Brachonid predatory wasp predatorizing

Eggs on a caterpillar becomes parasite and host

Here are a few more to keep around - be friendly-like...

Assassin Bug - flies, mosquitoes, beetles, caterpillars
(image courtesy:

Centipede -
slugs, worms, fly pupae
(image courtesy:

Damselfly and Dragonfly - beautiful and voracious, love mosquito tartare and aphids

Rove Beetle -
aphids, springtails, mites, nematodes, slugs, snails, maggots, and compost makers
The day the Rove beetle larvae met the housefly maggot... (friendship did not ensue)(image courtesy:

Yellow Jackets - caterpillars, flies, beetle grubs (and sting us human folk, too)
(image courtesy:

Spiders eat more bugs and insects than any other beneficial per year, combined!!! Do watch out for black widows which like to make webs inside stored planting pots.

Spiders are garden heroes!!!
(image courtesy:

Soldier Beetle - aphids, caterpillars, grasshopper eggs, beetle larvae
(image courtesy:

Firefly!!! - larvae, snails, slugs

So that just about does it...I'm sure there are many more and I thought about including earthworms, which are my personal favorite garden creature. But I think I'll dedicate a whole blog to the precious worm.

In the meantime, please know your bugs. Get to know them. Watch them. See if you can catch them eating. I got to watch a lady bug take down an aphid bite by bite last week - it was amazing! Re-think the use of broad-spectrum pesticides...use diversity to invite good bugs to do your dirty work for you.

Two good websites for more information:


Bee said...

*shudder* That was a creepy, informative post. Thanks for doing all the research. I love me some lady bugs. =)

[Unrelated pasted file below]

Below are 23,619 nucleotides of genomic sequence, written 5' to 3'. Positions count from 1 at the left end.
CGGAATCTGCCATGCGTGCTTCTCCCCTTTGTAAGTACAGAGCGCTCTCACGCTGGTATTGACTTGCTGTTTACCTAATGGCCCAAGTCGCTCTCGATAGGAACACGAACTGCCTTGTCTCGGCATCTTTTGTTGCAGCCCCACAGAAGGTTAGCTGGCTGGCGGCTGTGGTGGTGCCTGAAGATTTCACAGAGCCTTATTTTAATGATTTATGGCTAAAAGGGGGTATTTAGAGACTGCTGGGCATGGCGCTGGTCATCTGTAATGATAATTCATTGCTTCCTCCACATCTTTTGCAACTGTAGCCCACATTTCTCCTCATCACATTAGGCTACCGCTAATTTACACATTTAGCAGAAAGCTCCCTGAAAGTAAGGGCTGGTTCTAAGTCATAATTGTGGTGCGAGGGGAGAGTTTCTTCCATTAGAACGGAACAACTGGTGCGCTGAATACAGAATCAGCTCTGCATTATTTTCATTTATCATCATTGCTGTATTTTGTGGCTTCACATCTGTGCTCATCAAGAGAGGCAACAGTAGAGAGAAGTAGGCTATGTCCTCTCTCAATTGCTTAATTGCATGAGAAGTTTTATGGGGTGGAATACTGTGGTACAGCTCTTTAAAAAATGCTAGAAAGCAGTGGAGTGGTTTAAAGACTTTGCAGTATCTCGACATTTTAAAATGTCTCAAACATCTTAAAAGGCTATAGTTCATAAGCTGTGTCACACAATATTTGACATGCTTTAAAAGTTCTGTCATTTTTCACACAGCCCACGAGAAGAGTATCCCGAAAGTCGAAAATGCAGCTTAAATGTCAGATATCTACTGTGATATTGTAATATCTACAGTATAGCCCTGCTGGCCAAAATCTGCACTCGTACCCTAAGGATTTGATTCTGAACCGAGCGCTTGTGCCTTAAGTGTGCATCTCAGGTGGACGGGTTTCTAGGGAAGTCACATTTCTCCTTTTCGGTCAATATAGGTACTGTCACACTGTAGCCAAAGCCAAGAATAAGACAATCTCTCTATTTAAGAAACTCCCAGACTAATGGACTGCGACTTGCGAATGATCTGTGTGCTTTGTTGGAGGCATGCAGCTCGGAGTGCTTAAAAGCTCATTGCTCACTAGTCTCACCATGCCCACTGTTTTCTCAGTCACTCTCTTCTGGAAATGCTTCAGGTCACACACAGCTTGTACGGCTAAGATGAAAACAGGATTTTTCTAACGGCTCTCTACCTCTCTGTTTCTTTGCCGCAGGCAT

Tara said...

We have many, many blue mud dauber wasps at our new place. They don't bother us a bit because they're not at all aggressive, but I just learned that they prey primarily on black widow spiders! On the one hand, I think that's great. On the other hand, it prompts me to wonder, just how many black widows do we have?!!?

Hausfrau said...

You are so helpful!

Also, in researching spider mites, I found that "use of a broad spectrum insecticide" was cited as one main cause for an outbreak. Another reason to rethink!

Melissa said...

cool post...I only have container gardens, but I'm amazed (even on the second floor balcony) how much bug activity they get up there! My general rule is unless it's clearly devouring my plants or biting me, I try to leave it alone.

Aunt Debbi/kurts mom said...

This is the best benificial bug blog post I have seen. Great job.

Lewru said...

Thanks, guys! I wanted to get it all in one place because I've been seeing so many lately. 'Tis the season!

Dameon Grey said...

I. Love. Bugs. And spiders and such, except for centipedes, they still creep me out.

I loved reading this, I always wish people would know more about how beneficial bugs are to our existence, how mandatory they're 600 million year reign has been to our planet's evolution and success!

I was wondering where you got a lot of your information, or if you know of a website that would have information such as "How many insects a year spiders consume." Or how many harmful insects or something.

I loved it! I look forward to more entomology specific posts! ^w^

Lewru said...

Hello Dameon,
Thank you for your kind words! I gathered the information for this post from the many websites I visited (linked under the pictures), as well as from my gardening books at home (my favorite being Rodale's Encyclopedia of Organic Gardening). Thanks for reading!

sciences said...

Good post. I learn something new and challenging on blogs I stumbleupon everyday. It will always be exciting to read articles from other authors and practice a little something from their sites.

Sara's Place said...

Just thought you might like to know people are still reading this post ;) I actually have it bookmarked to help my 4 year old and I identify all the creep-crawlies in our backyard.

I do feel slightly guilty about my use of chickens as broad spectrum pesticides. Sadly, they eat the good and bad bugs and have found creative ways to get over and through the garden fence. But at least the love them some squash beetles!